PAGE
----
Hoddidodds for BeeverSteve

something gritty to chew on

Welcome to my blog.

These are not the voyages of the Starship Enterprise but the reflections and musings of a local church minister about to begin a period of sabbatical study.  Some entries will have practical applications whilst others may resemble a Daliesque stream of consciousness. Those are the more personal entries as I’m holding up a mirror to my own thoughts as I reflect on my faith and life’s journey.

Feel free to comment but please respect these words, thoughts and ideas for what they are.  Most of them come from experience; others will reflect my reading and travel experiences over the next three months. Some are reworkings of older material (where is that PhD when you need it?) – a few will probably be written with the effort of getting my allotment ready for winter. (There’s a message in that somewhere, I’m sure).

Some will provoke, others warn or warm – some may even move you. When you do read, ask God what He might be saying to you. I’d love to hear about it.

The working title for my blog comes from two dialect words in use in rural Cambridgeshire until the 1970’s. A slap up meal at Mrs Miggins’ pie shop for anyone who deciphers the true meaning!

We have a winner ....but need a tie break

Congratulations to Val and Trevor who have (correctly) deciphered the Fenland Phrase that forms the title to this blog.

It’s not everyday that you have snails for a mid morning snack but if you did, it would be something really gritty to chew on. I’ve never come across anyone who’s actually eaten them in that way, although I do know from talking to Roma in the past that they enjoy wall fish (a West Country name for snails) from time to time, provided they are the larger Roman ones. Did we or the French get in first?

Reflection and best practice - Gorilla Theory

When you wrestle a gorilla you don’t stop when you’re tired, you stop when the gorilla’s tired

A goal without a plan is just a wish (Antoine de Saint-Exupery)

Key premise

There are no magic bullets or secret strategies to successful work or project delivery. People skills (predominantly Emotional Intelligence to enable you to lead teams) and checklists are the central focus of the model, as is recognising the personal responsibilities involved to lead and deliver the project outcomes.

Learning points from Vennture (Hereford)


Vennture is a fast growing and innovative Social Enterprise with a strong Christian heritage. Its mission is to love people better by showing the transforming power of the love of Jesus in the public space[1].

What we know today as Vennture is built on a rich heritage of Christian service extending back to the pioneering activities of the Revd. John Venn, Vicar of St. Peter’s Church. Arriving by Fish Cart in 1832, Venn recognised that poverty was endemic in Hereford and, as a result, many families were struggling.

Replaying the video of my life

This month I’ve had the privilege of conducting the Thanksgiving Service for an old friend who died a day after she celebrated her 103rd birthday.  Her son in law had the unenviable task of bringing her memory to life – something he did with great skill, deep affection, real love and a good dash of humour. I’m sure she would have approved.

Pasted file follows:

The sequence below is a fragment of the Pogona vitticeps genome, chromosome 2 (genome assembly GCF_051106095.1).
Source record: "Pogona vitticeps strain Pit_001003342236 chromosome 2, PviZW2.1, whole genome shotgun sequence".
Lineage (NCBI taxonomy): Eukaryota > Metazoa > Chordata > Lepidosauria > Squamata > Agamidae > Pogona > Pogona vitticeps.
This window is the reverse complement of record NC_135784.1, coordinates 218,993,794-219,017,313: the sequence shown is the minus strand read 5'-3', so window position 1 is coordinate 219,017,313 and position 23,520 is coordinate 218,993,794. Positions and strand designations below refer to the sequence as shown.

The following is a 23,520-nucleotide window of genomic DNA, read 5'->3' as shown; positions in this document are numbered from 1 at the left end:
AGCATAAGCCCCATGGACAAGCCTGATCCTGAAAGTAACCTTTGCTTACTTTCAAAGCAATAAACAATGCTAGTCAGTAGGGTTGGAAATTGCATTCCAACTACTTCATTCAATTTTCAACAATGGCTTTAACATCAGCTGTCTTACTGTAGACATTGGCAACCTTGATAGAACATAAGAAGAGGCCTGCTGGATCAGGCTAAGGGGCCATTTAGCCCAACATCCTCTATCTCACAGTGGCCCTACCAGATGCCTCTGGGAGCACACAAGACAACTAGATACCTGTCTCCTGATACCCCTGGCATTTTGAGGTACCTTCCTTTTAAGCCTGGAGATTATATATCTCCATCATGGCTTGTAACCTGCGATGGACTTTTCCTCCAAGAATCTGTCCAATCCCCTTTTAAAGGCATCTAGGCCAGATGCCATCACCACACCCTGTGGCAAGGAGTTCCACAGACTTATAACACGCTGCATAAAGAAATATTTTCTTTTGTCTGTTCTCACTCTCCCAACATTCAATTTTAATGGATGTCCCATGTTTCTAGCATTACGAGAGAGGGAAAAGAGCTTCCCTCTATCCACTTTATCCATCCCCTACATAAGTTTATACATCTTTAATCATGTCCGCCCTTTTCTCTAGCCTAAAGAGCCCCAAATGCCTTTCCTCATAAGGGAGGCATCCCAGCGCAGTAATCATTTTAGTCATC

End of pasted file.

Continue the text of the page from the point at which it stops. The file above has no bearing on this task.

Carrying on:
As with many such occasions, I find myself reflecting on my life in light of the example set by others. How has my life and/or my faith supported those around me through my example, involvement and encouragement? What regrets will I be left with for the things I wanted to do but somehow failed to embrace for one reason or another?

The latter question has been something which has come to mind time and again over these last few weeks. I’m sure it’s because I’ve had much more time to read, think and listen but it seems that this kind of question is an inevitable part of (and perhaps also an integral component within) any reflection on our spiritual life.

Living to please God

There is no work better than to please God; to pour water, to wash dishes, to be a cobbler, or an apostle, all are one; to wash dishes and to preach are all one, as touching the deed, to please God. (William Tyndale 1494 – 1536)

What does it take to please God? How can we go beyond faithful devotion to develop a way of living (discipleship) which embraces the practical values of God’s Kingdom?

A passage I return to time and again is Romans 12. I have long been challenged by the opening words which seem to me to be a blueprint for radical discipleship. As believers living counter culturally, expressing the grace and generosity of Christ, we will see people change and communities transformed. This is a personal call to a committed relationship with God and others:

With eyes wide open to the mercies of God, I beg you, my brothers, as an act of intelligent worship, to give him your bodies, as a living sacrifice, consecrated to him and acceptable by him. Don’t let the world around you squeeze you into its own mould, but let God re-mould your minds from within, so that you may prove in practice that the plan of God for you is good, meets all his demands and moves towards the goal of true maturity. (Romans 12: 1 -2)